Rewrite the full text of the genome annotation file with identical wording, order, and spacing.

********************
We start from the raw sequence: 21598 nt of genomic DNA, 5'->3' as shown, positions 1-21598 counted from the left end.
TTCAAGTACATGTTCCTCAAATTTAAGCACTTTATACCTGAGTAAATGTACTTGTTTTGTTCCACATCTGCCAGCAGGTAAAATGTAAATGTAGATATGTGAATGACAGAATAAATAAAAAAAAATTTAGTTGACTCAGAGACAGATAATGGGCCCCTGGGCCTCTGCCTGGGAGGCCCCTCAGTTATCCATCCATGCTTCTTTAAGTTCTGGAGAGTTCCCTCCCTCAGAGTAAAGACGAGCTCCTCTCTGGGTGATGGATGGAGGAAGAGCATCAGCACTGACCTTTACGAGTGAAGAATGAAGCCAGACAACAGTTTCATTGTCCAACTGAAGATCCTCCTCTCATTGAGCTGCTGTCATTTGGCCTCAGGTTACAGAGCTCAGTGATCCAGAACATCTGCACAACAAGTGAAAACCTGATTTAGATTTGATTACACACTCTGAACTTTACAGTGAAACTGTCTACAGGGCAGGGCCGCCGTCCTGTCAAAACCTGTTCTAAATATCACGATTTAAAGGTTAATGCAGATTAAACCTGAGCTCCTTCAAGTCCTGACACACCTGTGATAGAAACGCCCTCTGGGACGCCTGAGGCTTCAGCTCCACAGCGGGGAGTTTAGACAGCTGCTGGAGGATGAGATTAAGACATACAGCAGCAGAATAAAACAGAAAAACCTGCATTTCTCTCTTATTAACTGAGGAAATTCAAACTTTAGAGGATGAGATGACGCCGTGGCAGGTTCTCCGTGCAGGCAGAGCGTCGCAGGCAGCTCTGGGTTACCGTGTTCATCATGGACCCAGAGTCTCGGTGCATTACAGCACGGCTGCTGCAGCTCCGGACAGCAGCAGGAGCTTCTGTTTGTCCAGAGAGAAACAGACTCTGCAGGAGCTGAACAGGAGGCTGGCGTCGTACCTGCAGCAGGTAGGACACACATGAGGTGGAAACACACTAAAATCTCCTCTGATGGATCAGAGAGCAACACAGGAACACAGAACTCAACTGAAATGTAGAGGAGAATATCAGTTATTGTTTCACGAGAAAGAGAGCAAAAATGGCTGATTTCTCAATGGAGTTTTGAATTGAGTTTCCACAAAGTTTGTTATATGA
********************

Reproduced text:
We start from the raw sequence: 21598 nt of genomic DNA, 5'->3' as shown, positions 1-21598 counted from the left end.
TTCAAGTACATGTTCCTCAAATTTAAGCACTTTATACCTGAGTAAATGTACTTGTTTTGTTCCACATCTGCCAGCAGGTAAAATGTAAATGTAGATATGTGAATGACAGAATAAATAAAAAAAAATTTAGTTGACTCAGAGACAGATAATGGGCCCCTGGGCCTCTGCCTGGGAGGCCCCTCAGTTATCCATCCATGCTTCTTTAAGTTCTGGAGAGTTCCCTCCCTCAGAGTAAAGACGAGCTCCTCTCTGGGTGATGGATGGAGGAAGAGCATCAGCACTGACCTTTACGAGTGAAGAATGAAGCCAGACAACAGTTTCATTGTCCAACTGAAGATCCTCCTCTCATTGAGCTGCTGTCATTTGGCCTCAGGTTACAGAGCTCAGTGATCCAGAACATCTGCACAACAAGTGAAAACCTGATTTAGATTTGATTACACACTCTGAACTTTACAGTGAAACTGTCTACAGGGCAGGGCCGCCGTCCTGTCAAAACCTGTTCTAAATATCACGATTTAAAGGTTAATGCAGATTAAACCTGAGCTCCTTCAAGTCCTGACACACCTGTGATAGAAACGCCCTCTGGGACGCCTGAGGCTTCAGCTCCACAGCGGGGAGTTTAGACAGCTGCTGGAGGATGAGATTAAGACATACAGCAGCAGAATAAAACAGAAAAACCTGCATTTCTCTCTTATTAACTGAGGAAATTCAAACTTTAGAGGATGAGATGACGCCGTGGCAGGTTCTCCGTGCAGGCAGAGCGTCGCAGGCAGCTCTGGGTTACCGTGTTCATCATGGACCCAGAGTCTCGGTGCATTACAGCACGGCTGCTGCAGCTCCGGACAGCAGCAGGAGCTTCTGTTTGTCCAGAGAGAAACAGACTCTGCAGGAGCTGAACAGGAGGCTGGCGTCGTACCTGCAGCAGGTAGGACACACATGAGGTGGAAACACACTAAAATCTCCTCTGATGGATCAGAGAGCAACACAGGAACACAGAACTCAACTGAAATGTAGAGGAGAATATCAGTTATTGTTTCACGAGAAAGAGAGCAAAAATGGCTGATTTCTCAATGGAGTTTTGAATTGAGTTTCCACAAAGTTTGTTATATGA